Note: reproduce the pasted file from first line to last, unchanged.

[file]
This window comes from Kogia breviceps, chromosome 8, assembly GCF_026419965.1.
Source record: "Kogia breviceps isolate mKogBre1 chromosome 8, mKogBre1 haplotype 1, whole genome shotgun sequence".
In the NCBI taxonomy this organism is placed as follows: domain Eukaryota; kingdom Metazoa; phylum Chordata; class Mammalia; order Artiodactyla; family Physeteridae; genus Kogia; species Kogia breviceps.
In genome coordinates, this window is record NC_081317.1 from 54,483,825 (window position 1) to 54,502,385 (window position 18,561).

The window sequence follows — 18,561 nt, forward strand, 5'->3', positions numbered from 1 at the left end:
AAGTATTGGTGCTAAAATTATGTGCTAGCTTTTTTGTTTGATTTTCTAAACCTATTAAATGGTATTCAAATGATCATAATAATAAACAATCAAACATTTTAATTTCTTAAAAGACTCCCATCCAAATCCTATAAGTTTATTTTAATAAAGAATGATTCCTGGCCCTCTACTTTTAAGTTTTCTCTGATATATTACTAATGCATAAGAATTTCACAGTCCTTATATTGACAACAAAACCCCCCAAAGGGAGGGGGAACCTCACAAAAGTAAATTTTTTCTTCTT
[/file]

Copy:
This window comes from Kogia breviceps, chromosome 8, assembly GCF_026419965.1.
Source record: "Kogia breviceps isolate mKogBre1 chromosome 8, mKogBre1 haplotype 1, whole genome shotgun sequence".
In the NCBI taxonomy this organism is placed as follows: domain Eukaryota; kingdom Metazoa; phylum Chordata; class Mammalia; order Artiodactyla; family Physeteridae; genus Kogia; species Kogia breviceps.
In genome coordinates, this window is record NC_081317.1 from 54,483,825 (window position 1) to 54,502,385 (window position 18,561).

The window sequence follows — 18,561 nt, forward strand, 5'->3', positions numbered from 1 at the left end:
AAGTATTGGTGCTAAAATTATGTGCTAGCTTTTTTGTTTGATTTTCTAAACCTATTAAATGGTATTCAAATGATCATAATAATAAACAATCAAACATTTTAATTTCTTAAAAGACTCCCATCCAAATCCTATAAGTTTATTTTAATAAAGAATGATTCCTGGCCCTCTACTTTTAAGTTTTCTCTGATATATTACTAATGCATAAGAATTTCACAGTCCTTATATTGACAACAAAACCCCCCAAAGGGAGGGGGAACCTCACAAAAGTAAATTTTTTCTTCTT